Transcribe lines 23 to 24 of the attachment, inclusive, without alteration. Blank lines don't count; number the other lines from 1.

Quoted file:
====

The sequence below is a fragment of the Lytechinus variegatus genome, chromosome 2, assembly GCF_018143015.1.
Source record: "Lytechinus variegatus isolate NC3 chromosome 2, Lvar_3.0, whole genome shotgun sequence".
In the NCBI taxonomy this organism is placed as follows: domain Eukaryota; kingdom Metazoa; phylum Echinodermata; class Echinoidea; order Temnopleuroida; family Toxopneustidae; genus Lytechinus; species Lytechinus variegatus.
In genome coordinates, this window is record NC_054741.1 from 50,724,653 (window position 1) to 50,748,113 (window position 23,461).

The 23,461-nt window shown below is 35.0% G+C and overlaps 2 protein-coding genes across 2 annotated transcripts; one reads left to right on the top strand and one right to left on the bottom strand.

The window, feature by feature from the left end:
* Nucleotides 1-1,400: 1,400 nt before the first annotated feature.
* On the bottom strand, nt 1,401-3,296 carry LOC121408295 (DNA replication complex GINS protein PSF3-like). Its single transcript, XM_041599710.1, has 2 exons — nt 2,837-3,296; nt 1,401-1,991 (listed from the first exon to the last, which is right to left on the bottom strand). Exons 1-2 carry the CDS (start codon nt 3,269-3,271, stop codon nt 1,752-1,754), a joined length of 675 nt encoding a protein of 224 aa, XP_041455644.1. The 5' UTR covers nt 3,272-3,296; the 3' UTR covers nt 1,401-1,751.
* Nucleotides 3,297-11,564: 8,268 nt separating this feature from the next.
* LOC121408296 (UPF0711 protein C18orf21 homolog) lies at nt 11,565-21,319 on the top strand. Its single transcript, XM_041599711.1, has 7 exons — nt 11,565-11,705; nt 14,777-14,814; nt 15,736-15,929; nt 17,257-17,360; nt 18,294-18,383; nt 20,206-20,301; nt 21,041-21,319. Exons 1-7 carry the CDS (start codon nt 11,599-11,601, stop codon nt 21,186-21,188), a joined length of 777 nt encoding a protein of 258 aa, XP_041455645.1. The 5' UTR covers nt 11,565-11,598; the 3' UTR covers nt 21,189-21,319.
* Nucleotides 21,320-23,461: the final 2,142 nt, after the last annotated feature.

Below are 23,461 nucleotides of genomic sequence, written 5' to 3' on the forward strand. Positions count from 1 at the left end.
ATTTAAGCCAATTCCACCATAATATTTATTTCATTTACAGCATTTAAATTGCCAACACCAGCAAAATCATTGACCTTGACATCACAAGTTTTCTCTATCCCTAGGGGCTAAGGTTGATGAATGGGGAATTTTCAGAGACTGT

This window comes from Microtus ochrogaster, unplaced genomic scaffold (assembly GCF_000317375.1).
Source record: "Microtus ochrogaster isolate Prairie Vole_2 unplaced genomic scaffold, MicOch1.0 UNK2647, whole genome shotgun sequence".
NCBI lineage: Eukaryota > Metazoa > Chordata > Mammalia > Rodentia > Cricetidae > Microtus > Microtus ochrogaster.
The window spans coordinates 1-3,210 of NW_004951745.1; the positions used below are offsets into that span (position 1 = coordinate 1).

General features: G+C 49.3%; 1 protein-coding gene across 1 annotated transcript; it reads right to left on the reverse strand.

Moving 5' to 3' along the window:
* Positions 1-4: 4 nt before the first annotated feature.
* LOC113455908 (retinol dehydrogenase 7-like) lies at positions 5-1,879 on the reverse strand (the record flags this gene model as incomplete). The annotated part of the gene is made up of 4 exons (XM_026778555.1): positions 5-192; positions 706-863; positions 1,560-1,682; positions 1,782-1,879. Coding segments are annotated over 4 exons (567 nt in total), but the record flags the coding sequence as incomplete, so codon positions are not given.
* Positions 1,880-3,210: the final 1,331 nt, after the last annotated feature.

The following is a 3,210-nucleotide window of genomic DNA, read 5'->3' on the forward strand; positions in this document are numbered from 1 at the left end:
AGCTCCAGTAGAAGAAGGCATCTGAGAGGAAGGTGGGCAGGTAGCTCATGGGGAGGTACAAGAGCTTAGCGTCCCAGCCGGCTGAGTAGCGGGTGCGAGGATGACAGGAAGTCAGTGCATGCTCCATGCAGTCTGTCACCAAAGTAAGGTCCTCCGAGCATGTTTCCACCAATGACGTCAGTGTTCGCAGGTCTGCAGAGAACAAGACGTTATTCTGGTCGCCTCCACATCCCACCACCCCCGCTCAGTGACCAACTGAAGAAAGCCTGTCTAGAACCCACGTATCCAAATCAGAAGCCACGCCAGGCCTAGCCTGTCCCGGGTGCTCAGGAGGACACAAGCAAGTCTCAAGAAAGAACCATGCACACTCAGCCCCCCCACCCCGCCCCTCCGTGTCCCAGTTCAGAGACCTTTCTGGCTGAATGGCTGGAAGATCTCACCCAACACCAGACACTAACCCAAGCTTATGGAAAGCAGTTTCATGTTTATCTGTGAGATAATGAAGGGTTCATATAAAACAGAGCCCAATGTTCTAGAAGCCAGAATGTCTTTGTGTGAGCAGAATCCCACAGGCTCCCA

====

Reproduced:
The following is a 3,210-nucleotide window of genomic DNA, read 5'->3' on the forward strand; positions in this document are numbered from 1 at the left end:
AGCTCCAGTAGAAGAAGGCATCTGAGAGGAAGGTGGGCAGGTAGCTCATGGGGAGGTACAAGAGCTTAGCGTCCCAGCCGGCTGAGTAGCGGGTGCGAGGATGACAGGAAGTCAGTGCATGCTCCATGCAGTCTGTCACCAAAGTAAGGTCCTCCGAGCATGTTTCCACCAATGACGTCAGTGTTCGCAGGTCTGCAGAGAACAAGACGTTATTCTGGTCGCCTCCACATCCCACCACCCCCGCTCAGTGACCAACTGAAGAAAGCCTGTCTAGAACCCACGTATCCAAATCAGAAGCCACGCCAGGCCTAGCCTGTCCCGGGTGCTCAGGAGGACACAAGCAAGTCTCAAGAAAGAACCATGCACACTCAGCCCCCCCACCCCGCCCCTCCGTGTCCCAGTTCAGAGACCTTTCTGGCTGAATGGCTGGAAGATCTCACCCAACACCAGACACTAACCCAAGCTTATGGAAAGCAGTTTCATGTTTATCTGTGAGATAATGAAGGGTTCATATAAAACAGAGCCCAATGTTCTAGAAGCCAGAATGTCTTTGTGTGAGCAGAATCCCACAGGCTCCCA